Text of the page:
Former Adjudication: Claim and Issue Preclusion
Imagine you were sued for a tort or breach of contract and you—as the Defendant—won. What, if anything, stops your opponent from litigating the entire case anew? The answer comes in this unit on preclusion (sometimes called “prior adjudication”). You will learn about two doctrines: (1) res judicata, also known as claim preclusion, and (2) collateral estoppel, also known as issue preclusion. These two doctrines govern the binding effect of prior judgments on future litigation. The Supreme Court summarized the doctrines as follows:
“Res Judicata” is the term traditionally used to describe two discrete effects: (1) what we now call claim preclusion (a valid final adjudication of a claim precludes a second action on that claim or any part of it), . . . and (2) issue preclusion, long called “collateral estoppel” (an issue of fact or law, actually litigated and resolved by a valid final judgment, binds the parties in a subsequent action, whether on the same or a different claim) . . . .
Baker v. General Motors Corp., 522 U.S. 222, 233 n.5 (1998). Four general principles explain these doctrines. First, a party ordinarily gets only one chance to litigate a “claim.” Second, a party ordinarily gets only one opportunity to litigate a factual or a legal “issue.” Third, a party is entitled to at least one “full and fair” chance to litigate before being precluded. And finally, preclusion may be waived unless it is claimed early in litigation.
We will take each of the two doctrines in turn, adding more complexity as we go. While we will use a few illustrative cases, this unit is primarily taught through hypotheticals.
15.1 Claim Preclusion (aka “Res Judicata”), as its name suggests, prevents a litigant from re-litigating an entire claim. It is also sometimes helpfully referred to as the “rule against claim splitting,” which tells you something about its justification. These materials will take you through the federal system's five basic requirements of claim preclusion, illustrating them with cases or hypotheticals.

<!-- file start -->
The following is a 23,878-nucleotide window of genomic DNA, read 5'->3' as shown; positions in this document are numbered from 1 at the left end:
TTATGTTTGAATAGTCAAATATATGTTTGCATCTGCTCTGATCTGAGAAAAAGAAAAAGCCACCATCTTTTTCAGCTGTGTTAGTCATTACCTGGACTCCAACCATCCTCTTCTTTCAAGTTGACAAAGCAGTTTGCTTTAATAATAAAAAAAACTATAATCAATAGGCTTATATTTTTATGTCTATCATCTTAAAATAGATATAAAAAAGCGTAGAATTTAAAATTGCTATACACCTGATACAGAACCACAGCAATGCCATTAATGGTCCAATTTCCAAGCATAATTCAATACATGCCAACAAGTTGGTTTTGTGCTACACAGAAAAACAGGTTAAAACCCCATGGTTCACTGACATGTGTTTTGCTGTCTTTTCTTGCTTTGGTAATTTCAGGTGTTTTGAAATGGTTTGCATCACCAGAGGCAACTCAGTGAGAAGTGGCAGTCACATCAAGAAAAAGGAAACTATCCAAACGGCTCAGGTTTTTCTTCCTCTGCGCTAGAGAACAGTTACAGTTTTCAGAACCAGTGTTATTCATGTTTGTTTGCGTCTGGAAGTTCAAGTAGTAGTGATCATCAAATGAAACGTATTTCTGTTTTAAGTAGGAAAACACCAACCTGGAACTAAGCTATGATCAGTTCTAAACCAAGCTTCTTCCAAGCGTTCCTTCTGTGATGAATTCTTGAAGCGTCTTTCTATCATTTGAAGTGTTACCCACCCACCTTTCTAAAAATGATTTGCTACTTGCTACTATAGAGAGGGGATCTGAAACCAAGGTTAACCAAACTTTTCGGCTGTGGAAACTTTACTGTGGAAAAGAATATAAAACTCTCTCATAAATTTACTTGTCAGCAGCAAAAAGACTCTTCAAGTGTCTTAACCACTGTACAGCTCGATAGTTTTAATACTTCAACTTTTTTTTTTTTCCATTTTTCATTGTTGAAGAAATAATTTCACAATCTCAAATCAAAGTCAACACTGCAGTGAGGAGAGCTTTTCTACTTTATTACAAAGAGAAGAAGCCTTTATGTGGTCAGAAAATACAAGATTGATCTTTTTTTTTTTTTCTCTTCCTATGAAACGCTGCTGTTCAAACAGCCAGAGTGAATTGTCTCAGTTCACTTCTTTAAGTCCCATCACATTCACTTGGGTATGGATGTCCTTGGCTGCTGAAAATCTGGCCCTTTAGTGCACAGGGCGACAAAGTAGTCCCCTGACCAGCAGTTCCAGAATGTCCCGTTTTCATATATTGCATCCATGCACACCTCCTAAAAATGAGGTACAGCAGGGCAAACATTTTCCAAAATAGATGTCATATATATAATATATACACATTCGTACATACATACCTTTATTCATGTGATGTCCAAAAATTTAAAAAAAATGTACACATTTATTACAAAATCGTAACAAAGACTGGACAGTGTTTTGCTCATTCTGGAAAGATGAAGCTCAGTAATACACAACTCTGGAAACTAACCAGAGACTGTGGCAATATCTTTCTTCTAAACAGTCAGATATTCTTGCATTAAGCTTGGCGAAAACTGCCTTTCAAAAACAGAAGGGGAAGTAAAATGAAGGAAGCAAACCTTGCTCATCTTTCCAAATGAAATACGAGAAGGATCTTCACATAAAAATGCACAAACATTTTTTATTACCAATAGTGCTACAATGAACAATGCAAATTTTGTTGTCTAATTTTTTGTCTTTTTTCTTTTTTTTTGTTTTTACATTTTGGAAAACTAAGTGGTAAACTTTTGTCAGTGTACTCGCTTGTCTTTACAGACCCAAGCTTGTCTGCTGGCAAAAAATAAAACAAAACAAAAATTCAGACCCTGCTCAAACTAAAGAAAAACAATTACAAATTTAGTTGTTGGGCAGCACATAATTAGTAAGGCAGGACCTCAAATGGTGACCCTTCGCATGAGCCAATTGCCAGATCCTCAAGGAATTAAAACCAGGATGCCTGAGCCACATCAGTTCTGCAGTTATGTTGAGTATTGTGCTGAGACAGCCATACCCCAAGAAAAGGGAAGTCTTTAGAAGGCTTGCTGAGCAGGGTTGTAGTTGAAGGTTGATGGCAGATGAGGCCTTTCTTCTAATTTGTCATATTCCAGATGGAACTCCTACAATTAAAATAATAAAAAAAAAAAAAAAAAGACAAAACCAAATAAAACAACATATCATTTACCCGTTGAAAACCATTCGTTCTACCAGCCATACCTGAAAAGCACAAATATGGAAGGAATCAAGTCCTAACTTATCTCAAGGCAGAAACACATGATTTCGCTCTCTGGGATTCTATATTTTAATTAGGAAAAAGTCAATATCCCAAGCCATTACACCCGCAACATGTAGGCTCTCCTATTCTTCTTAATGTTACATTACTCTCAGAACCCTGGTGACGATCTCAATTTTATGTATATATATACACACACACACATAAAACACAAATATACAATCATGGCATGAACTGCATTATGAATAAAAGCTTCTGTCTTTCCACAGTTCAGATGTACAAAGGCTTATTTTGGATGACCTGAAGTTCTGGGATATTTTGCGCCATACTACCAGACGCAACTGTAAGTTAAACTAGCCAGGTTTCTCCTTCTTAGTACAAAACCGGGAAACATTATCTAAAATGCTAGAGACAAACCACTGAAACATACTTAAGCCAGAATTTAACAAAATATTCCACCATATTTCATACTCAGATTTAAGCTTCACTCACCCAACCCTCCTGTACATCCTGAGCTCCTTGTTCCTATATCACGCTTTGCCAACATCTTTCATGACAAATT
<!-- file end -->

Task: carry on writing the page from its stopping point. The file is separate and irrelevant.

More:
15.2 Issue Preclusion (aka “Collateral Estoppel”), as its name suggests will prevent a litigant from re-litigating an issue that was litigated in a prior case—when it can be successfully argued. In some instances, as we will discuss, this will, in fact, doom an entire claim even though that claim is not claim precluded.
The first part of this sub-section, called “basics,” focuses on cases where the parties in the first case and the parties in the case for which issue preclusion is being argued are the same. These materials will take you through the federal system's four basic requirements for issue preclusion, illustrating them with a case or hypotheticals.
The second part of this sub-section, called “mutuality,” adds additional rules for when a party against whom issue preclusion is sought (raising questions of due process), or by whom issue preclusion is sought (raising the doctrine of mutuality), was not a party to the original case.
Congratulations. Once we finish these materials, you are at the end of the planned course. If time remains (it rarely does!) I will provide additional materials to learn about class actions, Multidistrict Litigations (MDLs), or alternative dispute resolution.
This book, and all H2O books, are Creative Commons licensed for sharing and re-use. Material included from the American Legal Institute is reproduced with permission and is exempted from the open license.